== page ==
The polycrisis has the potential to challenge the implementation of geological disposal through a wide range of mechanisms, but it is the inherently unpredictable threats which may present the biggest challenges to achieving it.  If the various aspects of the polycrisis were to slow, challenge or prevent geological disposal being achieved, the unmitigated legacy could itself feasibly feed into the polycrisis via actual and/or perceived risks.  This complex relationship between the radioactive waste legacy and the wider context of the human predicament indicates that nuclear technology (more so than many others) may represent a ‘technology trap’ [9] in that historical commitments to its development have locked current and future generations into addressing the complex risks and externalities it has generated.  However, whether or not the pursuit of nuclear technology has been on balance a net benefit for humanity, the waste legacy it has generated persists and grows year on year, and we must therefore work to reduce risks to future generations, who might have much less resilience and adaptive capability.

Where the inherently unknowable future nature and threat of the polycrisis is concerned, the precautionary principle of minimising risks wherever possible should win out.  By that measure, geological disposal should be seen as an investment (or even an opportunity) in as much as it allows societies to gain control a discrete risk whilst that is still possible (i.e., before the effects of climate change, financial instability and misinformation really start to degrade global capabilities).  Therefore, any solutions we have within our collective gift that will contribute to getting risks under control now (particularly relatively limited and well bounded ones such as nuclear waste) before the polycrisis starts to really gain traction (for which the analogy ‘fixing the roof whilst the sun shines’ seems apt) should be urgently seized upon with everything we can collectively muster as a civilisation.

[1] Specifically, nuclear fission technologies; systems based on fusion processes are still largely experimental.

[2] The longest-lived anthropogenic radionuclides will remain hazardous on the order of >100,000 years.

[3] After eliminating low-credibility options such as launching waste into space or dropping it into volcanoes.

[4] This primarily refers to higher hazard wastes which contain higher concentrations of radionuclides in more volatile forms; lower hazard wastes will primarily be managed via alternative, cheaper approaches such as shallow burial.

[5] This frequently involves the waste materials being processed into stable solid forms using encapsulants such as cement, followed by emplacement in dedicated storage facilities.

[6] This will likely consist of sealing up of the facility, followed by a period of monitoring, and potentially the leaving of surface ‘markers’ to warn future generations of the hazards buried there.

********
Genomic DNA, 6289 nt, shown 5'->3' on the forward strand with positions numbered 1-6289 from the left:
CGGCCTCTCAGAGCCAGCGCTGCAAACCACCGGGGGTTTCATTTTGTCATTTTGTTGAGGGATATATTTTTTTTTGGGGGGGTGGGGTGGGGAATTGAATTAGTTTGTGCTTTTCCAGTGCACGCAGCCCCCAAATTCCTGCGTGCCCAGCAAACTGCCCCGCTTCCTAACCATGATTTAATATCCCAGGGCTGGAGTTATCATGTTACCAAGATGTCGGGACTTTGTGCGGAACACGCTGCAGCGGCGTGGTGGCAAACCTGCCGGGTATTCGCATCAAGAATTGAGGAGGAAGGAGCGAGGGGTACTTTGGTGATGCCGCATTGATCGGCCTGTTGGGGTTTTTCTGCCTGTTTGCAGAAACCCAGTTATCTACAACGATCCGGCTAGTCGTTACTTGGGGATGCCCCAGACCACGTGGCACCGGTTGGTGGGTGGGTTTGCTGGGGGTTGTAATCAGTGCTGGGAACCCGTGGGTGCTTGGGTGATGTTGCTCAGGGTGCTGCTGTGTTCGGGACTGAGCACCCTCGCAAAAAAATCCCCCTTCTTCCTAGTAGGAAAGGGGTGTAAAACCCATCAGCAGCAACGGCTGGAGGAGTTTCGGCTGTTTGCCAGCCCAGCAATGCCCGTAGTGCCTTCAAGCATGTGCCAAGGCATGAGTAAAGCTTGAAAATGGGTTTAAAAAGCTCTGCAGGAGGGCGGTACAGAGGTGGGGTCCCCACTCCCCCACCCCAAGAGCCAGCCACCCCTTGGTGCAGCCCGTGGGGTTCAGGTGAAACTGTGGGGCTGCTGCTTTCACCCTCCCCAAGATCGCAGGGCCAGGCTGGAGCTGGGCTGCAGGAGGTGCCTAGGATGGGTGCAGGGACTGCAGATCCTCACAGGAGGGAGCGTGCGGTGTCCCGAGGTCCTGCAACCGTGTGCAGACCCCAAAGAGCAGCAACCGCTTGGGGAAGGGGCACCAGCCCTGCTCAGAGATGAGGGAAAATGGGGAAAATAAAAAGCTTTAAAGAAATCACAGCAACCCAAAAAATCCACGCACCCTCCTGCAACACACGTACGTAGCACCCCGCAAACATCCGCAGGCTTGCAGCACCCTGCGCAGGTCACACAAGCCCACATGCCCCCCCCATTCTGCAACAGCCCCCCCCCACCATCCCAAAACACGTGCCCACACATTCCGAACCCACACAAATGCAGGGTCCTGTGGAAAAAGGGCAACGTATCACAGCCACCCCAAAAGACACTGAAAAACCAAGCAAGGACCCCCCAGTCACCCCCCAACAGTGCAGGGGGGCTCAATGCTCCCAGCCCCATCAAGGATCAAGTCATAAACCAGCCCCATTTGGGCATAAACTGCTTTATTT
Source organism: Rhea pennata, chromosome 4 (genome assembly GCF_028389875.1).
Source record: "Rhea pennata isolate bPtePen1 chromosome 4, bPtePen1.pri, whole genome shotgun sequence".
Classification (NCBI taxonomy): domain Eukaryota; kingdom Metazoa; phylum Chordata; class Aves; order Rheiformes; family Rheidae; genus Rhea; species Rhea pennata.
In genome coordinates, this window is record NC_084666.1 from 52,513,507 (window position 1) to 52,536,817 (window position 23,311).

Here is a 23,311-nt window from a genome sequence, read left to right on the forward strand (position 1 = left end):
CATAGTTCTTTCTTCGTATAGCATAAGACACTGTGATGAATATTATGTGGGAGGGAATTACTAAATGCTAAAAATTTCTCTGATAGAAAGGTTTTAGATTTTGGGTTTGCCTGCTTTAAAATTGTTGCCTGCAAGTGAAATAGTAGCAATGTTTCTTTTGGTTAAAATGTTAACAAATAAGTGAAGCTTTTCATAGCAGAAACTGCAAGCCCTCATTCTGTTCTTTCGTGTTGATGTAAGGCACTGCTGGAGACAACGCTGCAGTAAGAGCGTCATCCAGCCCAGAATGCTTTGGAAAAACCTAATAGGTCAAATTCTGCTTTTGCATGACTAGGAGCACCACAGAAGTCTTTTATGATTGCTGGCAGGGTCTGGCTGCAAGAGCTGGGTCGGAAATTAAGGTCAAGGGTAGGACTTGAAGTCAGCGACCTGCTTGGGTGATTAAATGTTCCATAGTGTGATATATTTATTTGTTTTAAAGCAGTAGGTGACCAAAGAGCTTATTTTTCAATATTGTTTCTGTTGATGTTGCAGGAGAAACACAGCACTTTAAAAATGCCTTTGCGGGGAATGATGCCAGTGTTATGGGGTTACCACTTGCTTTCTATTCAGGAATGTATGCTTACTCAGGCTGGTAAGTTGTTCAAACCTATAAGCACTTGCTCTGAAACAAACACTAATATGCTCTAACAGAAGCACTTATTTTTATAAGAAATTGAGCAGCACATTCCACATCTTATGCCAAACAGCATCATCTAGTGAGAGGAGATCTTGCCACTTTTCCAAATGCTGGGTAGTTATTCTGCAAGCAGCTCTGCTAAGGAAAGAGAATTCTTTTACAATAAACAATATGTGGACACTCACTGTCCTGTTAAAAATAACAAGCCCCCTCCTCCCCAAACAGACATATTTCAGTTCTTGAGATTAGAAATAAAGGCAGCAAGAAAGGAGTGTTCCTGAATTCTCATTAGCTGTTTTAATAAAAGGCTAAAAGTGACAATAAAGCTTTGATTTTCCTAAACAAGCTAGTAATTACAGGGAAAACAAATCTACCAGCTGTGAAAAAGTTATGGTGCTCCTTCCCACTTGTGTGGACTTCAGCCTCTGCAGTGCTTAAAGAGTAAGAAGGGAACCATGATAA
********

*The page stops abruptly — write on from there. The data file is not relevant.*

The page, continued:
[7] Release of radionuclides would likely not occur from passivated wastes, but could feasibly occur from any waste materials remaining in uncontrolled storage conditions.

[8] Others include chemical pollutants, microplastics and nano-materials.

[1]. El-Showk, S. (2022) Final Resting Place.  Science, 375, 6583.

[2].  SKB (2017) Developing Strategies for Acquisition and Control of Bentonite for a High Level Waste Repository.  Technical Report TR-16-14.

[3] Baily, R., Wellesley, L. (2017) Chokepoints and Vulnerabilities in Global Food Trade.  Chatham House Report.

[4]. Sandia National Laboratories (1993) Expert Judgement on Markers to Deter Inadvertent Human Intrusion into the Waste Isolation Pilot Plant.  Available online: [Accessed 06 February 2024].

[5]. United Nations University Institute for Environment and Human Security (2023) Uninsurable Future.  Available online: [Accessed 02 February 2024].

[6]. Financial Times (2024) Overlapping crises could fracture the global financial system.  Available online: [Accessed 02 February 2024].

[7]. Hagens, N. (2020) Economics for the future – Beyond the superorganism.  Ecological Economics, Volume 169, 106520.

[8]. World Economic Forum (2023) How to rebuild trust in institutions: results, results, results.  Available online: [Accessed 02 February 2024].

[9]. Jørgensen, P. S. et al. (2023) Evolution of the polycrisis: Anthropocene traps that challenge global sustainability.  Philosophical Transactions of the Royal Society B, 379: 20220261.

[10]. Persson, L. et al. (2022) Outside the Safe Operating Space of the Planetary Boundary for Novel Entities.  Environmental Science & Technology, 56, 3, 1510–1521.

Nick King

Nick King is a chartered earth and environmental scientist working primarily in professional consulting and the energy industry. He has worked with the Global Sustainability Institute at Anglia Ruskin University since 2018 on subject areas including energy and global risk and is also affiliated with the Schumacher Institute think tank. He has also presented and written opinion pieces about a number of environmental and systems thinking topics.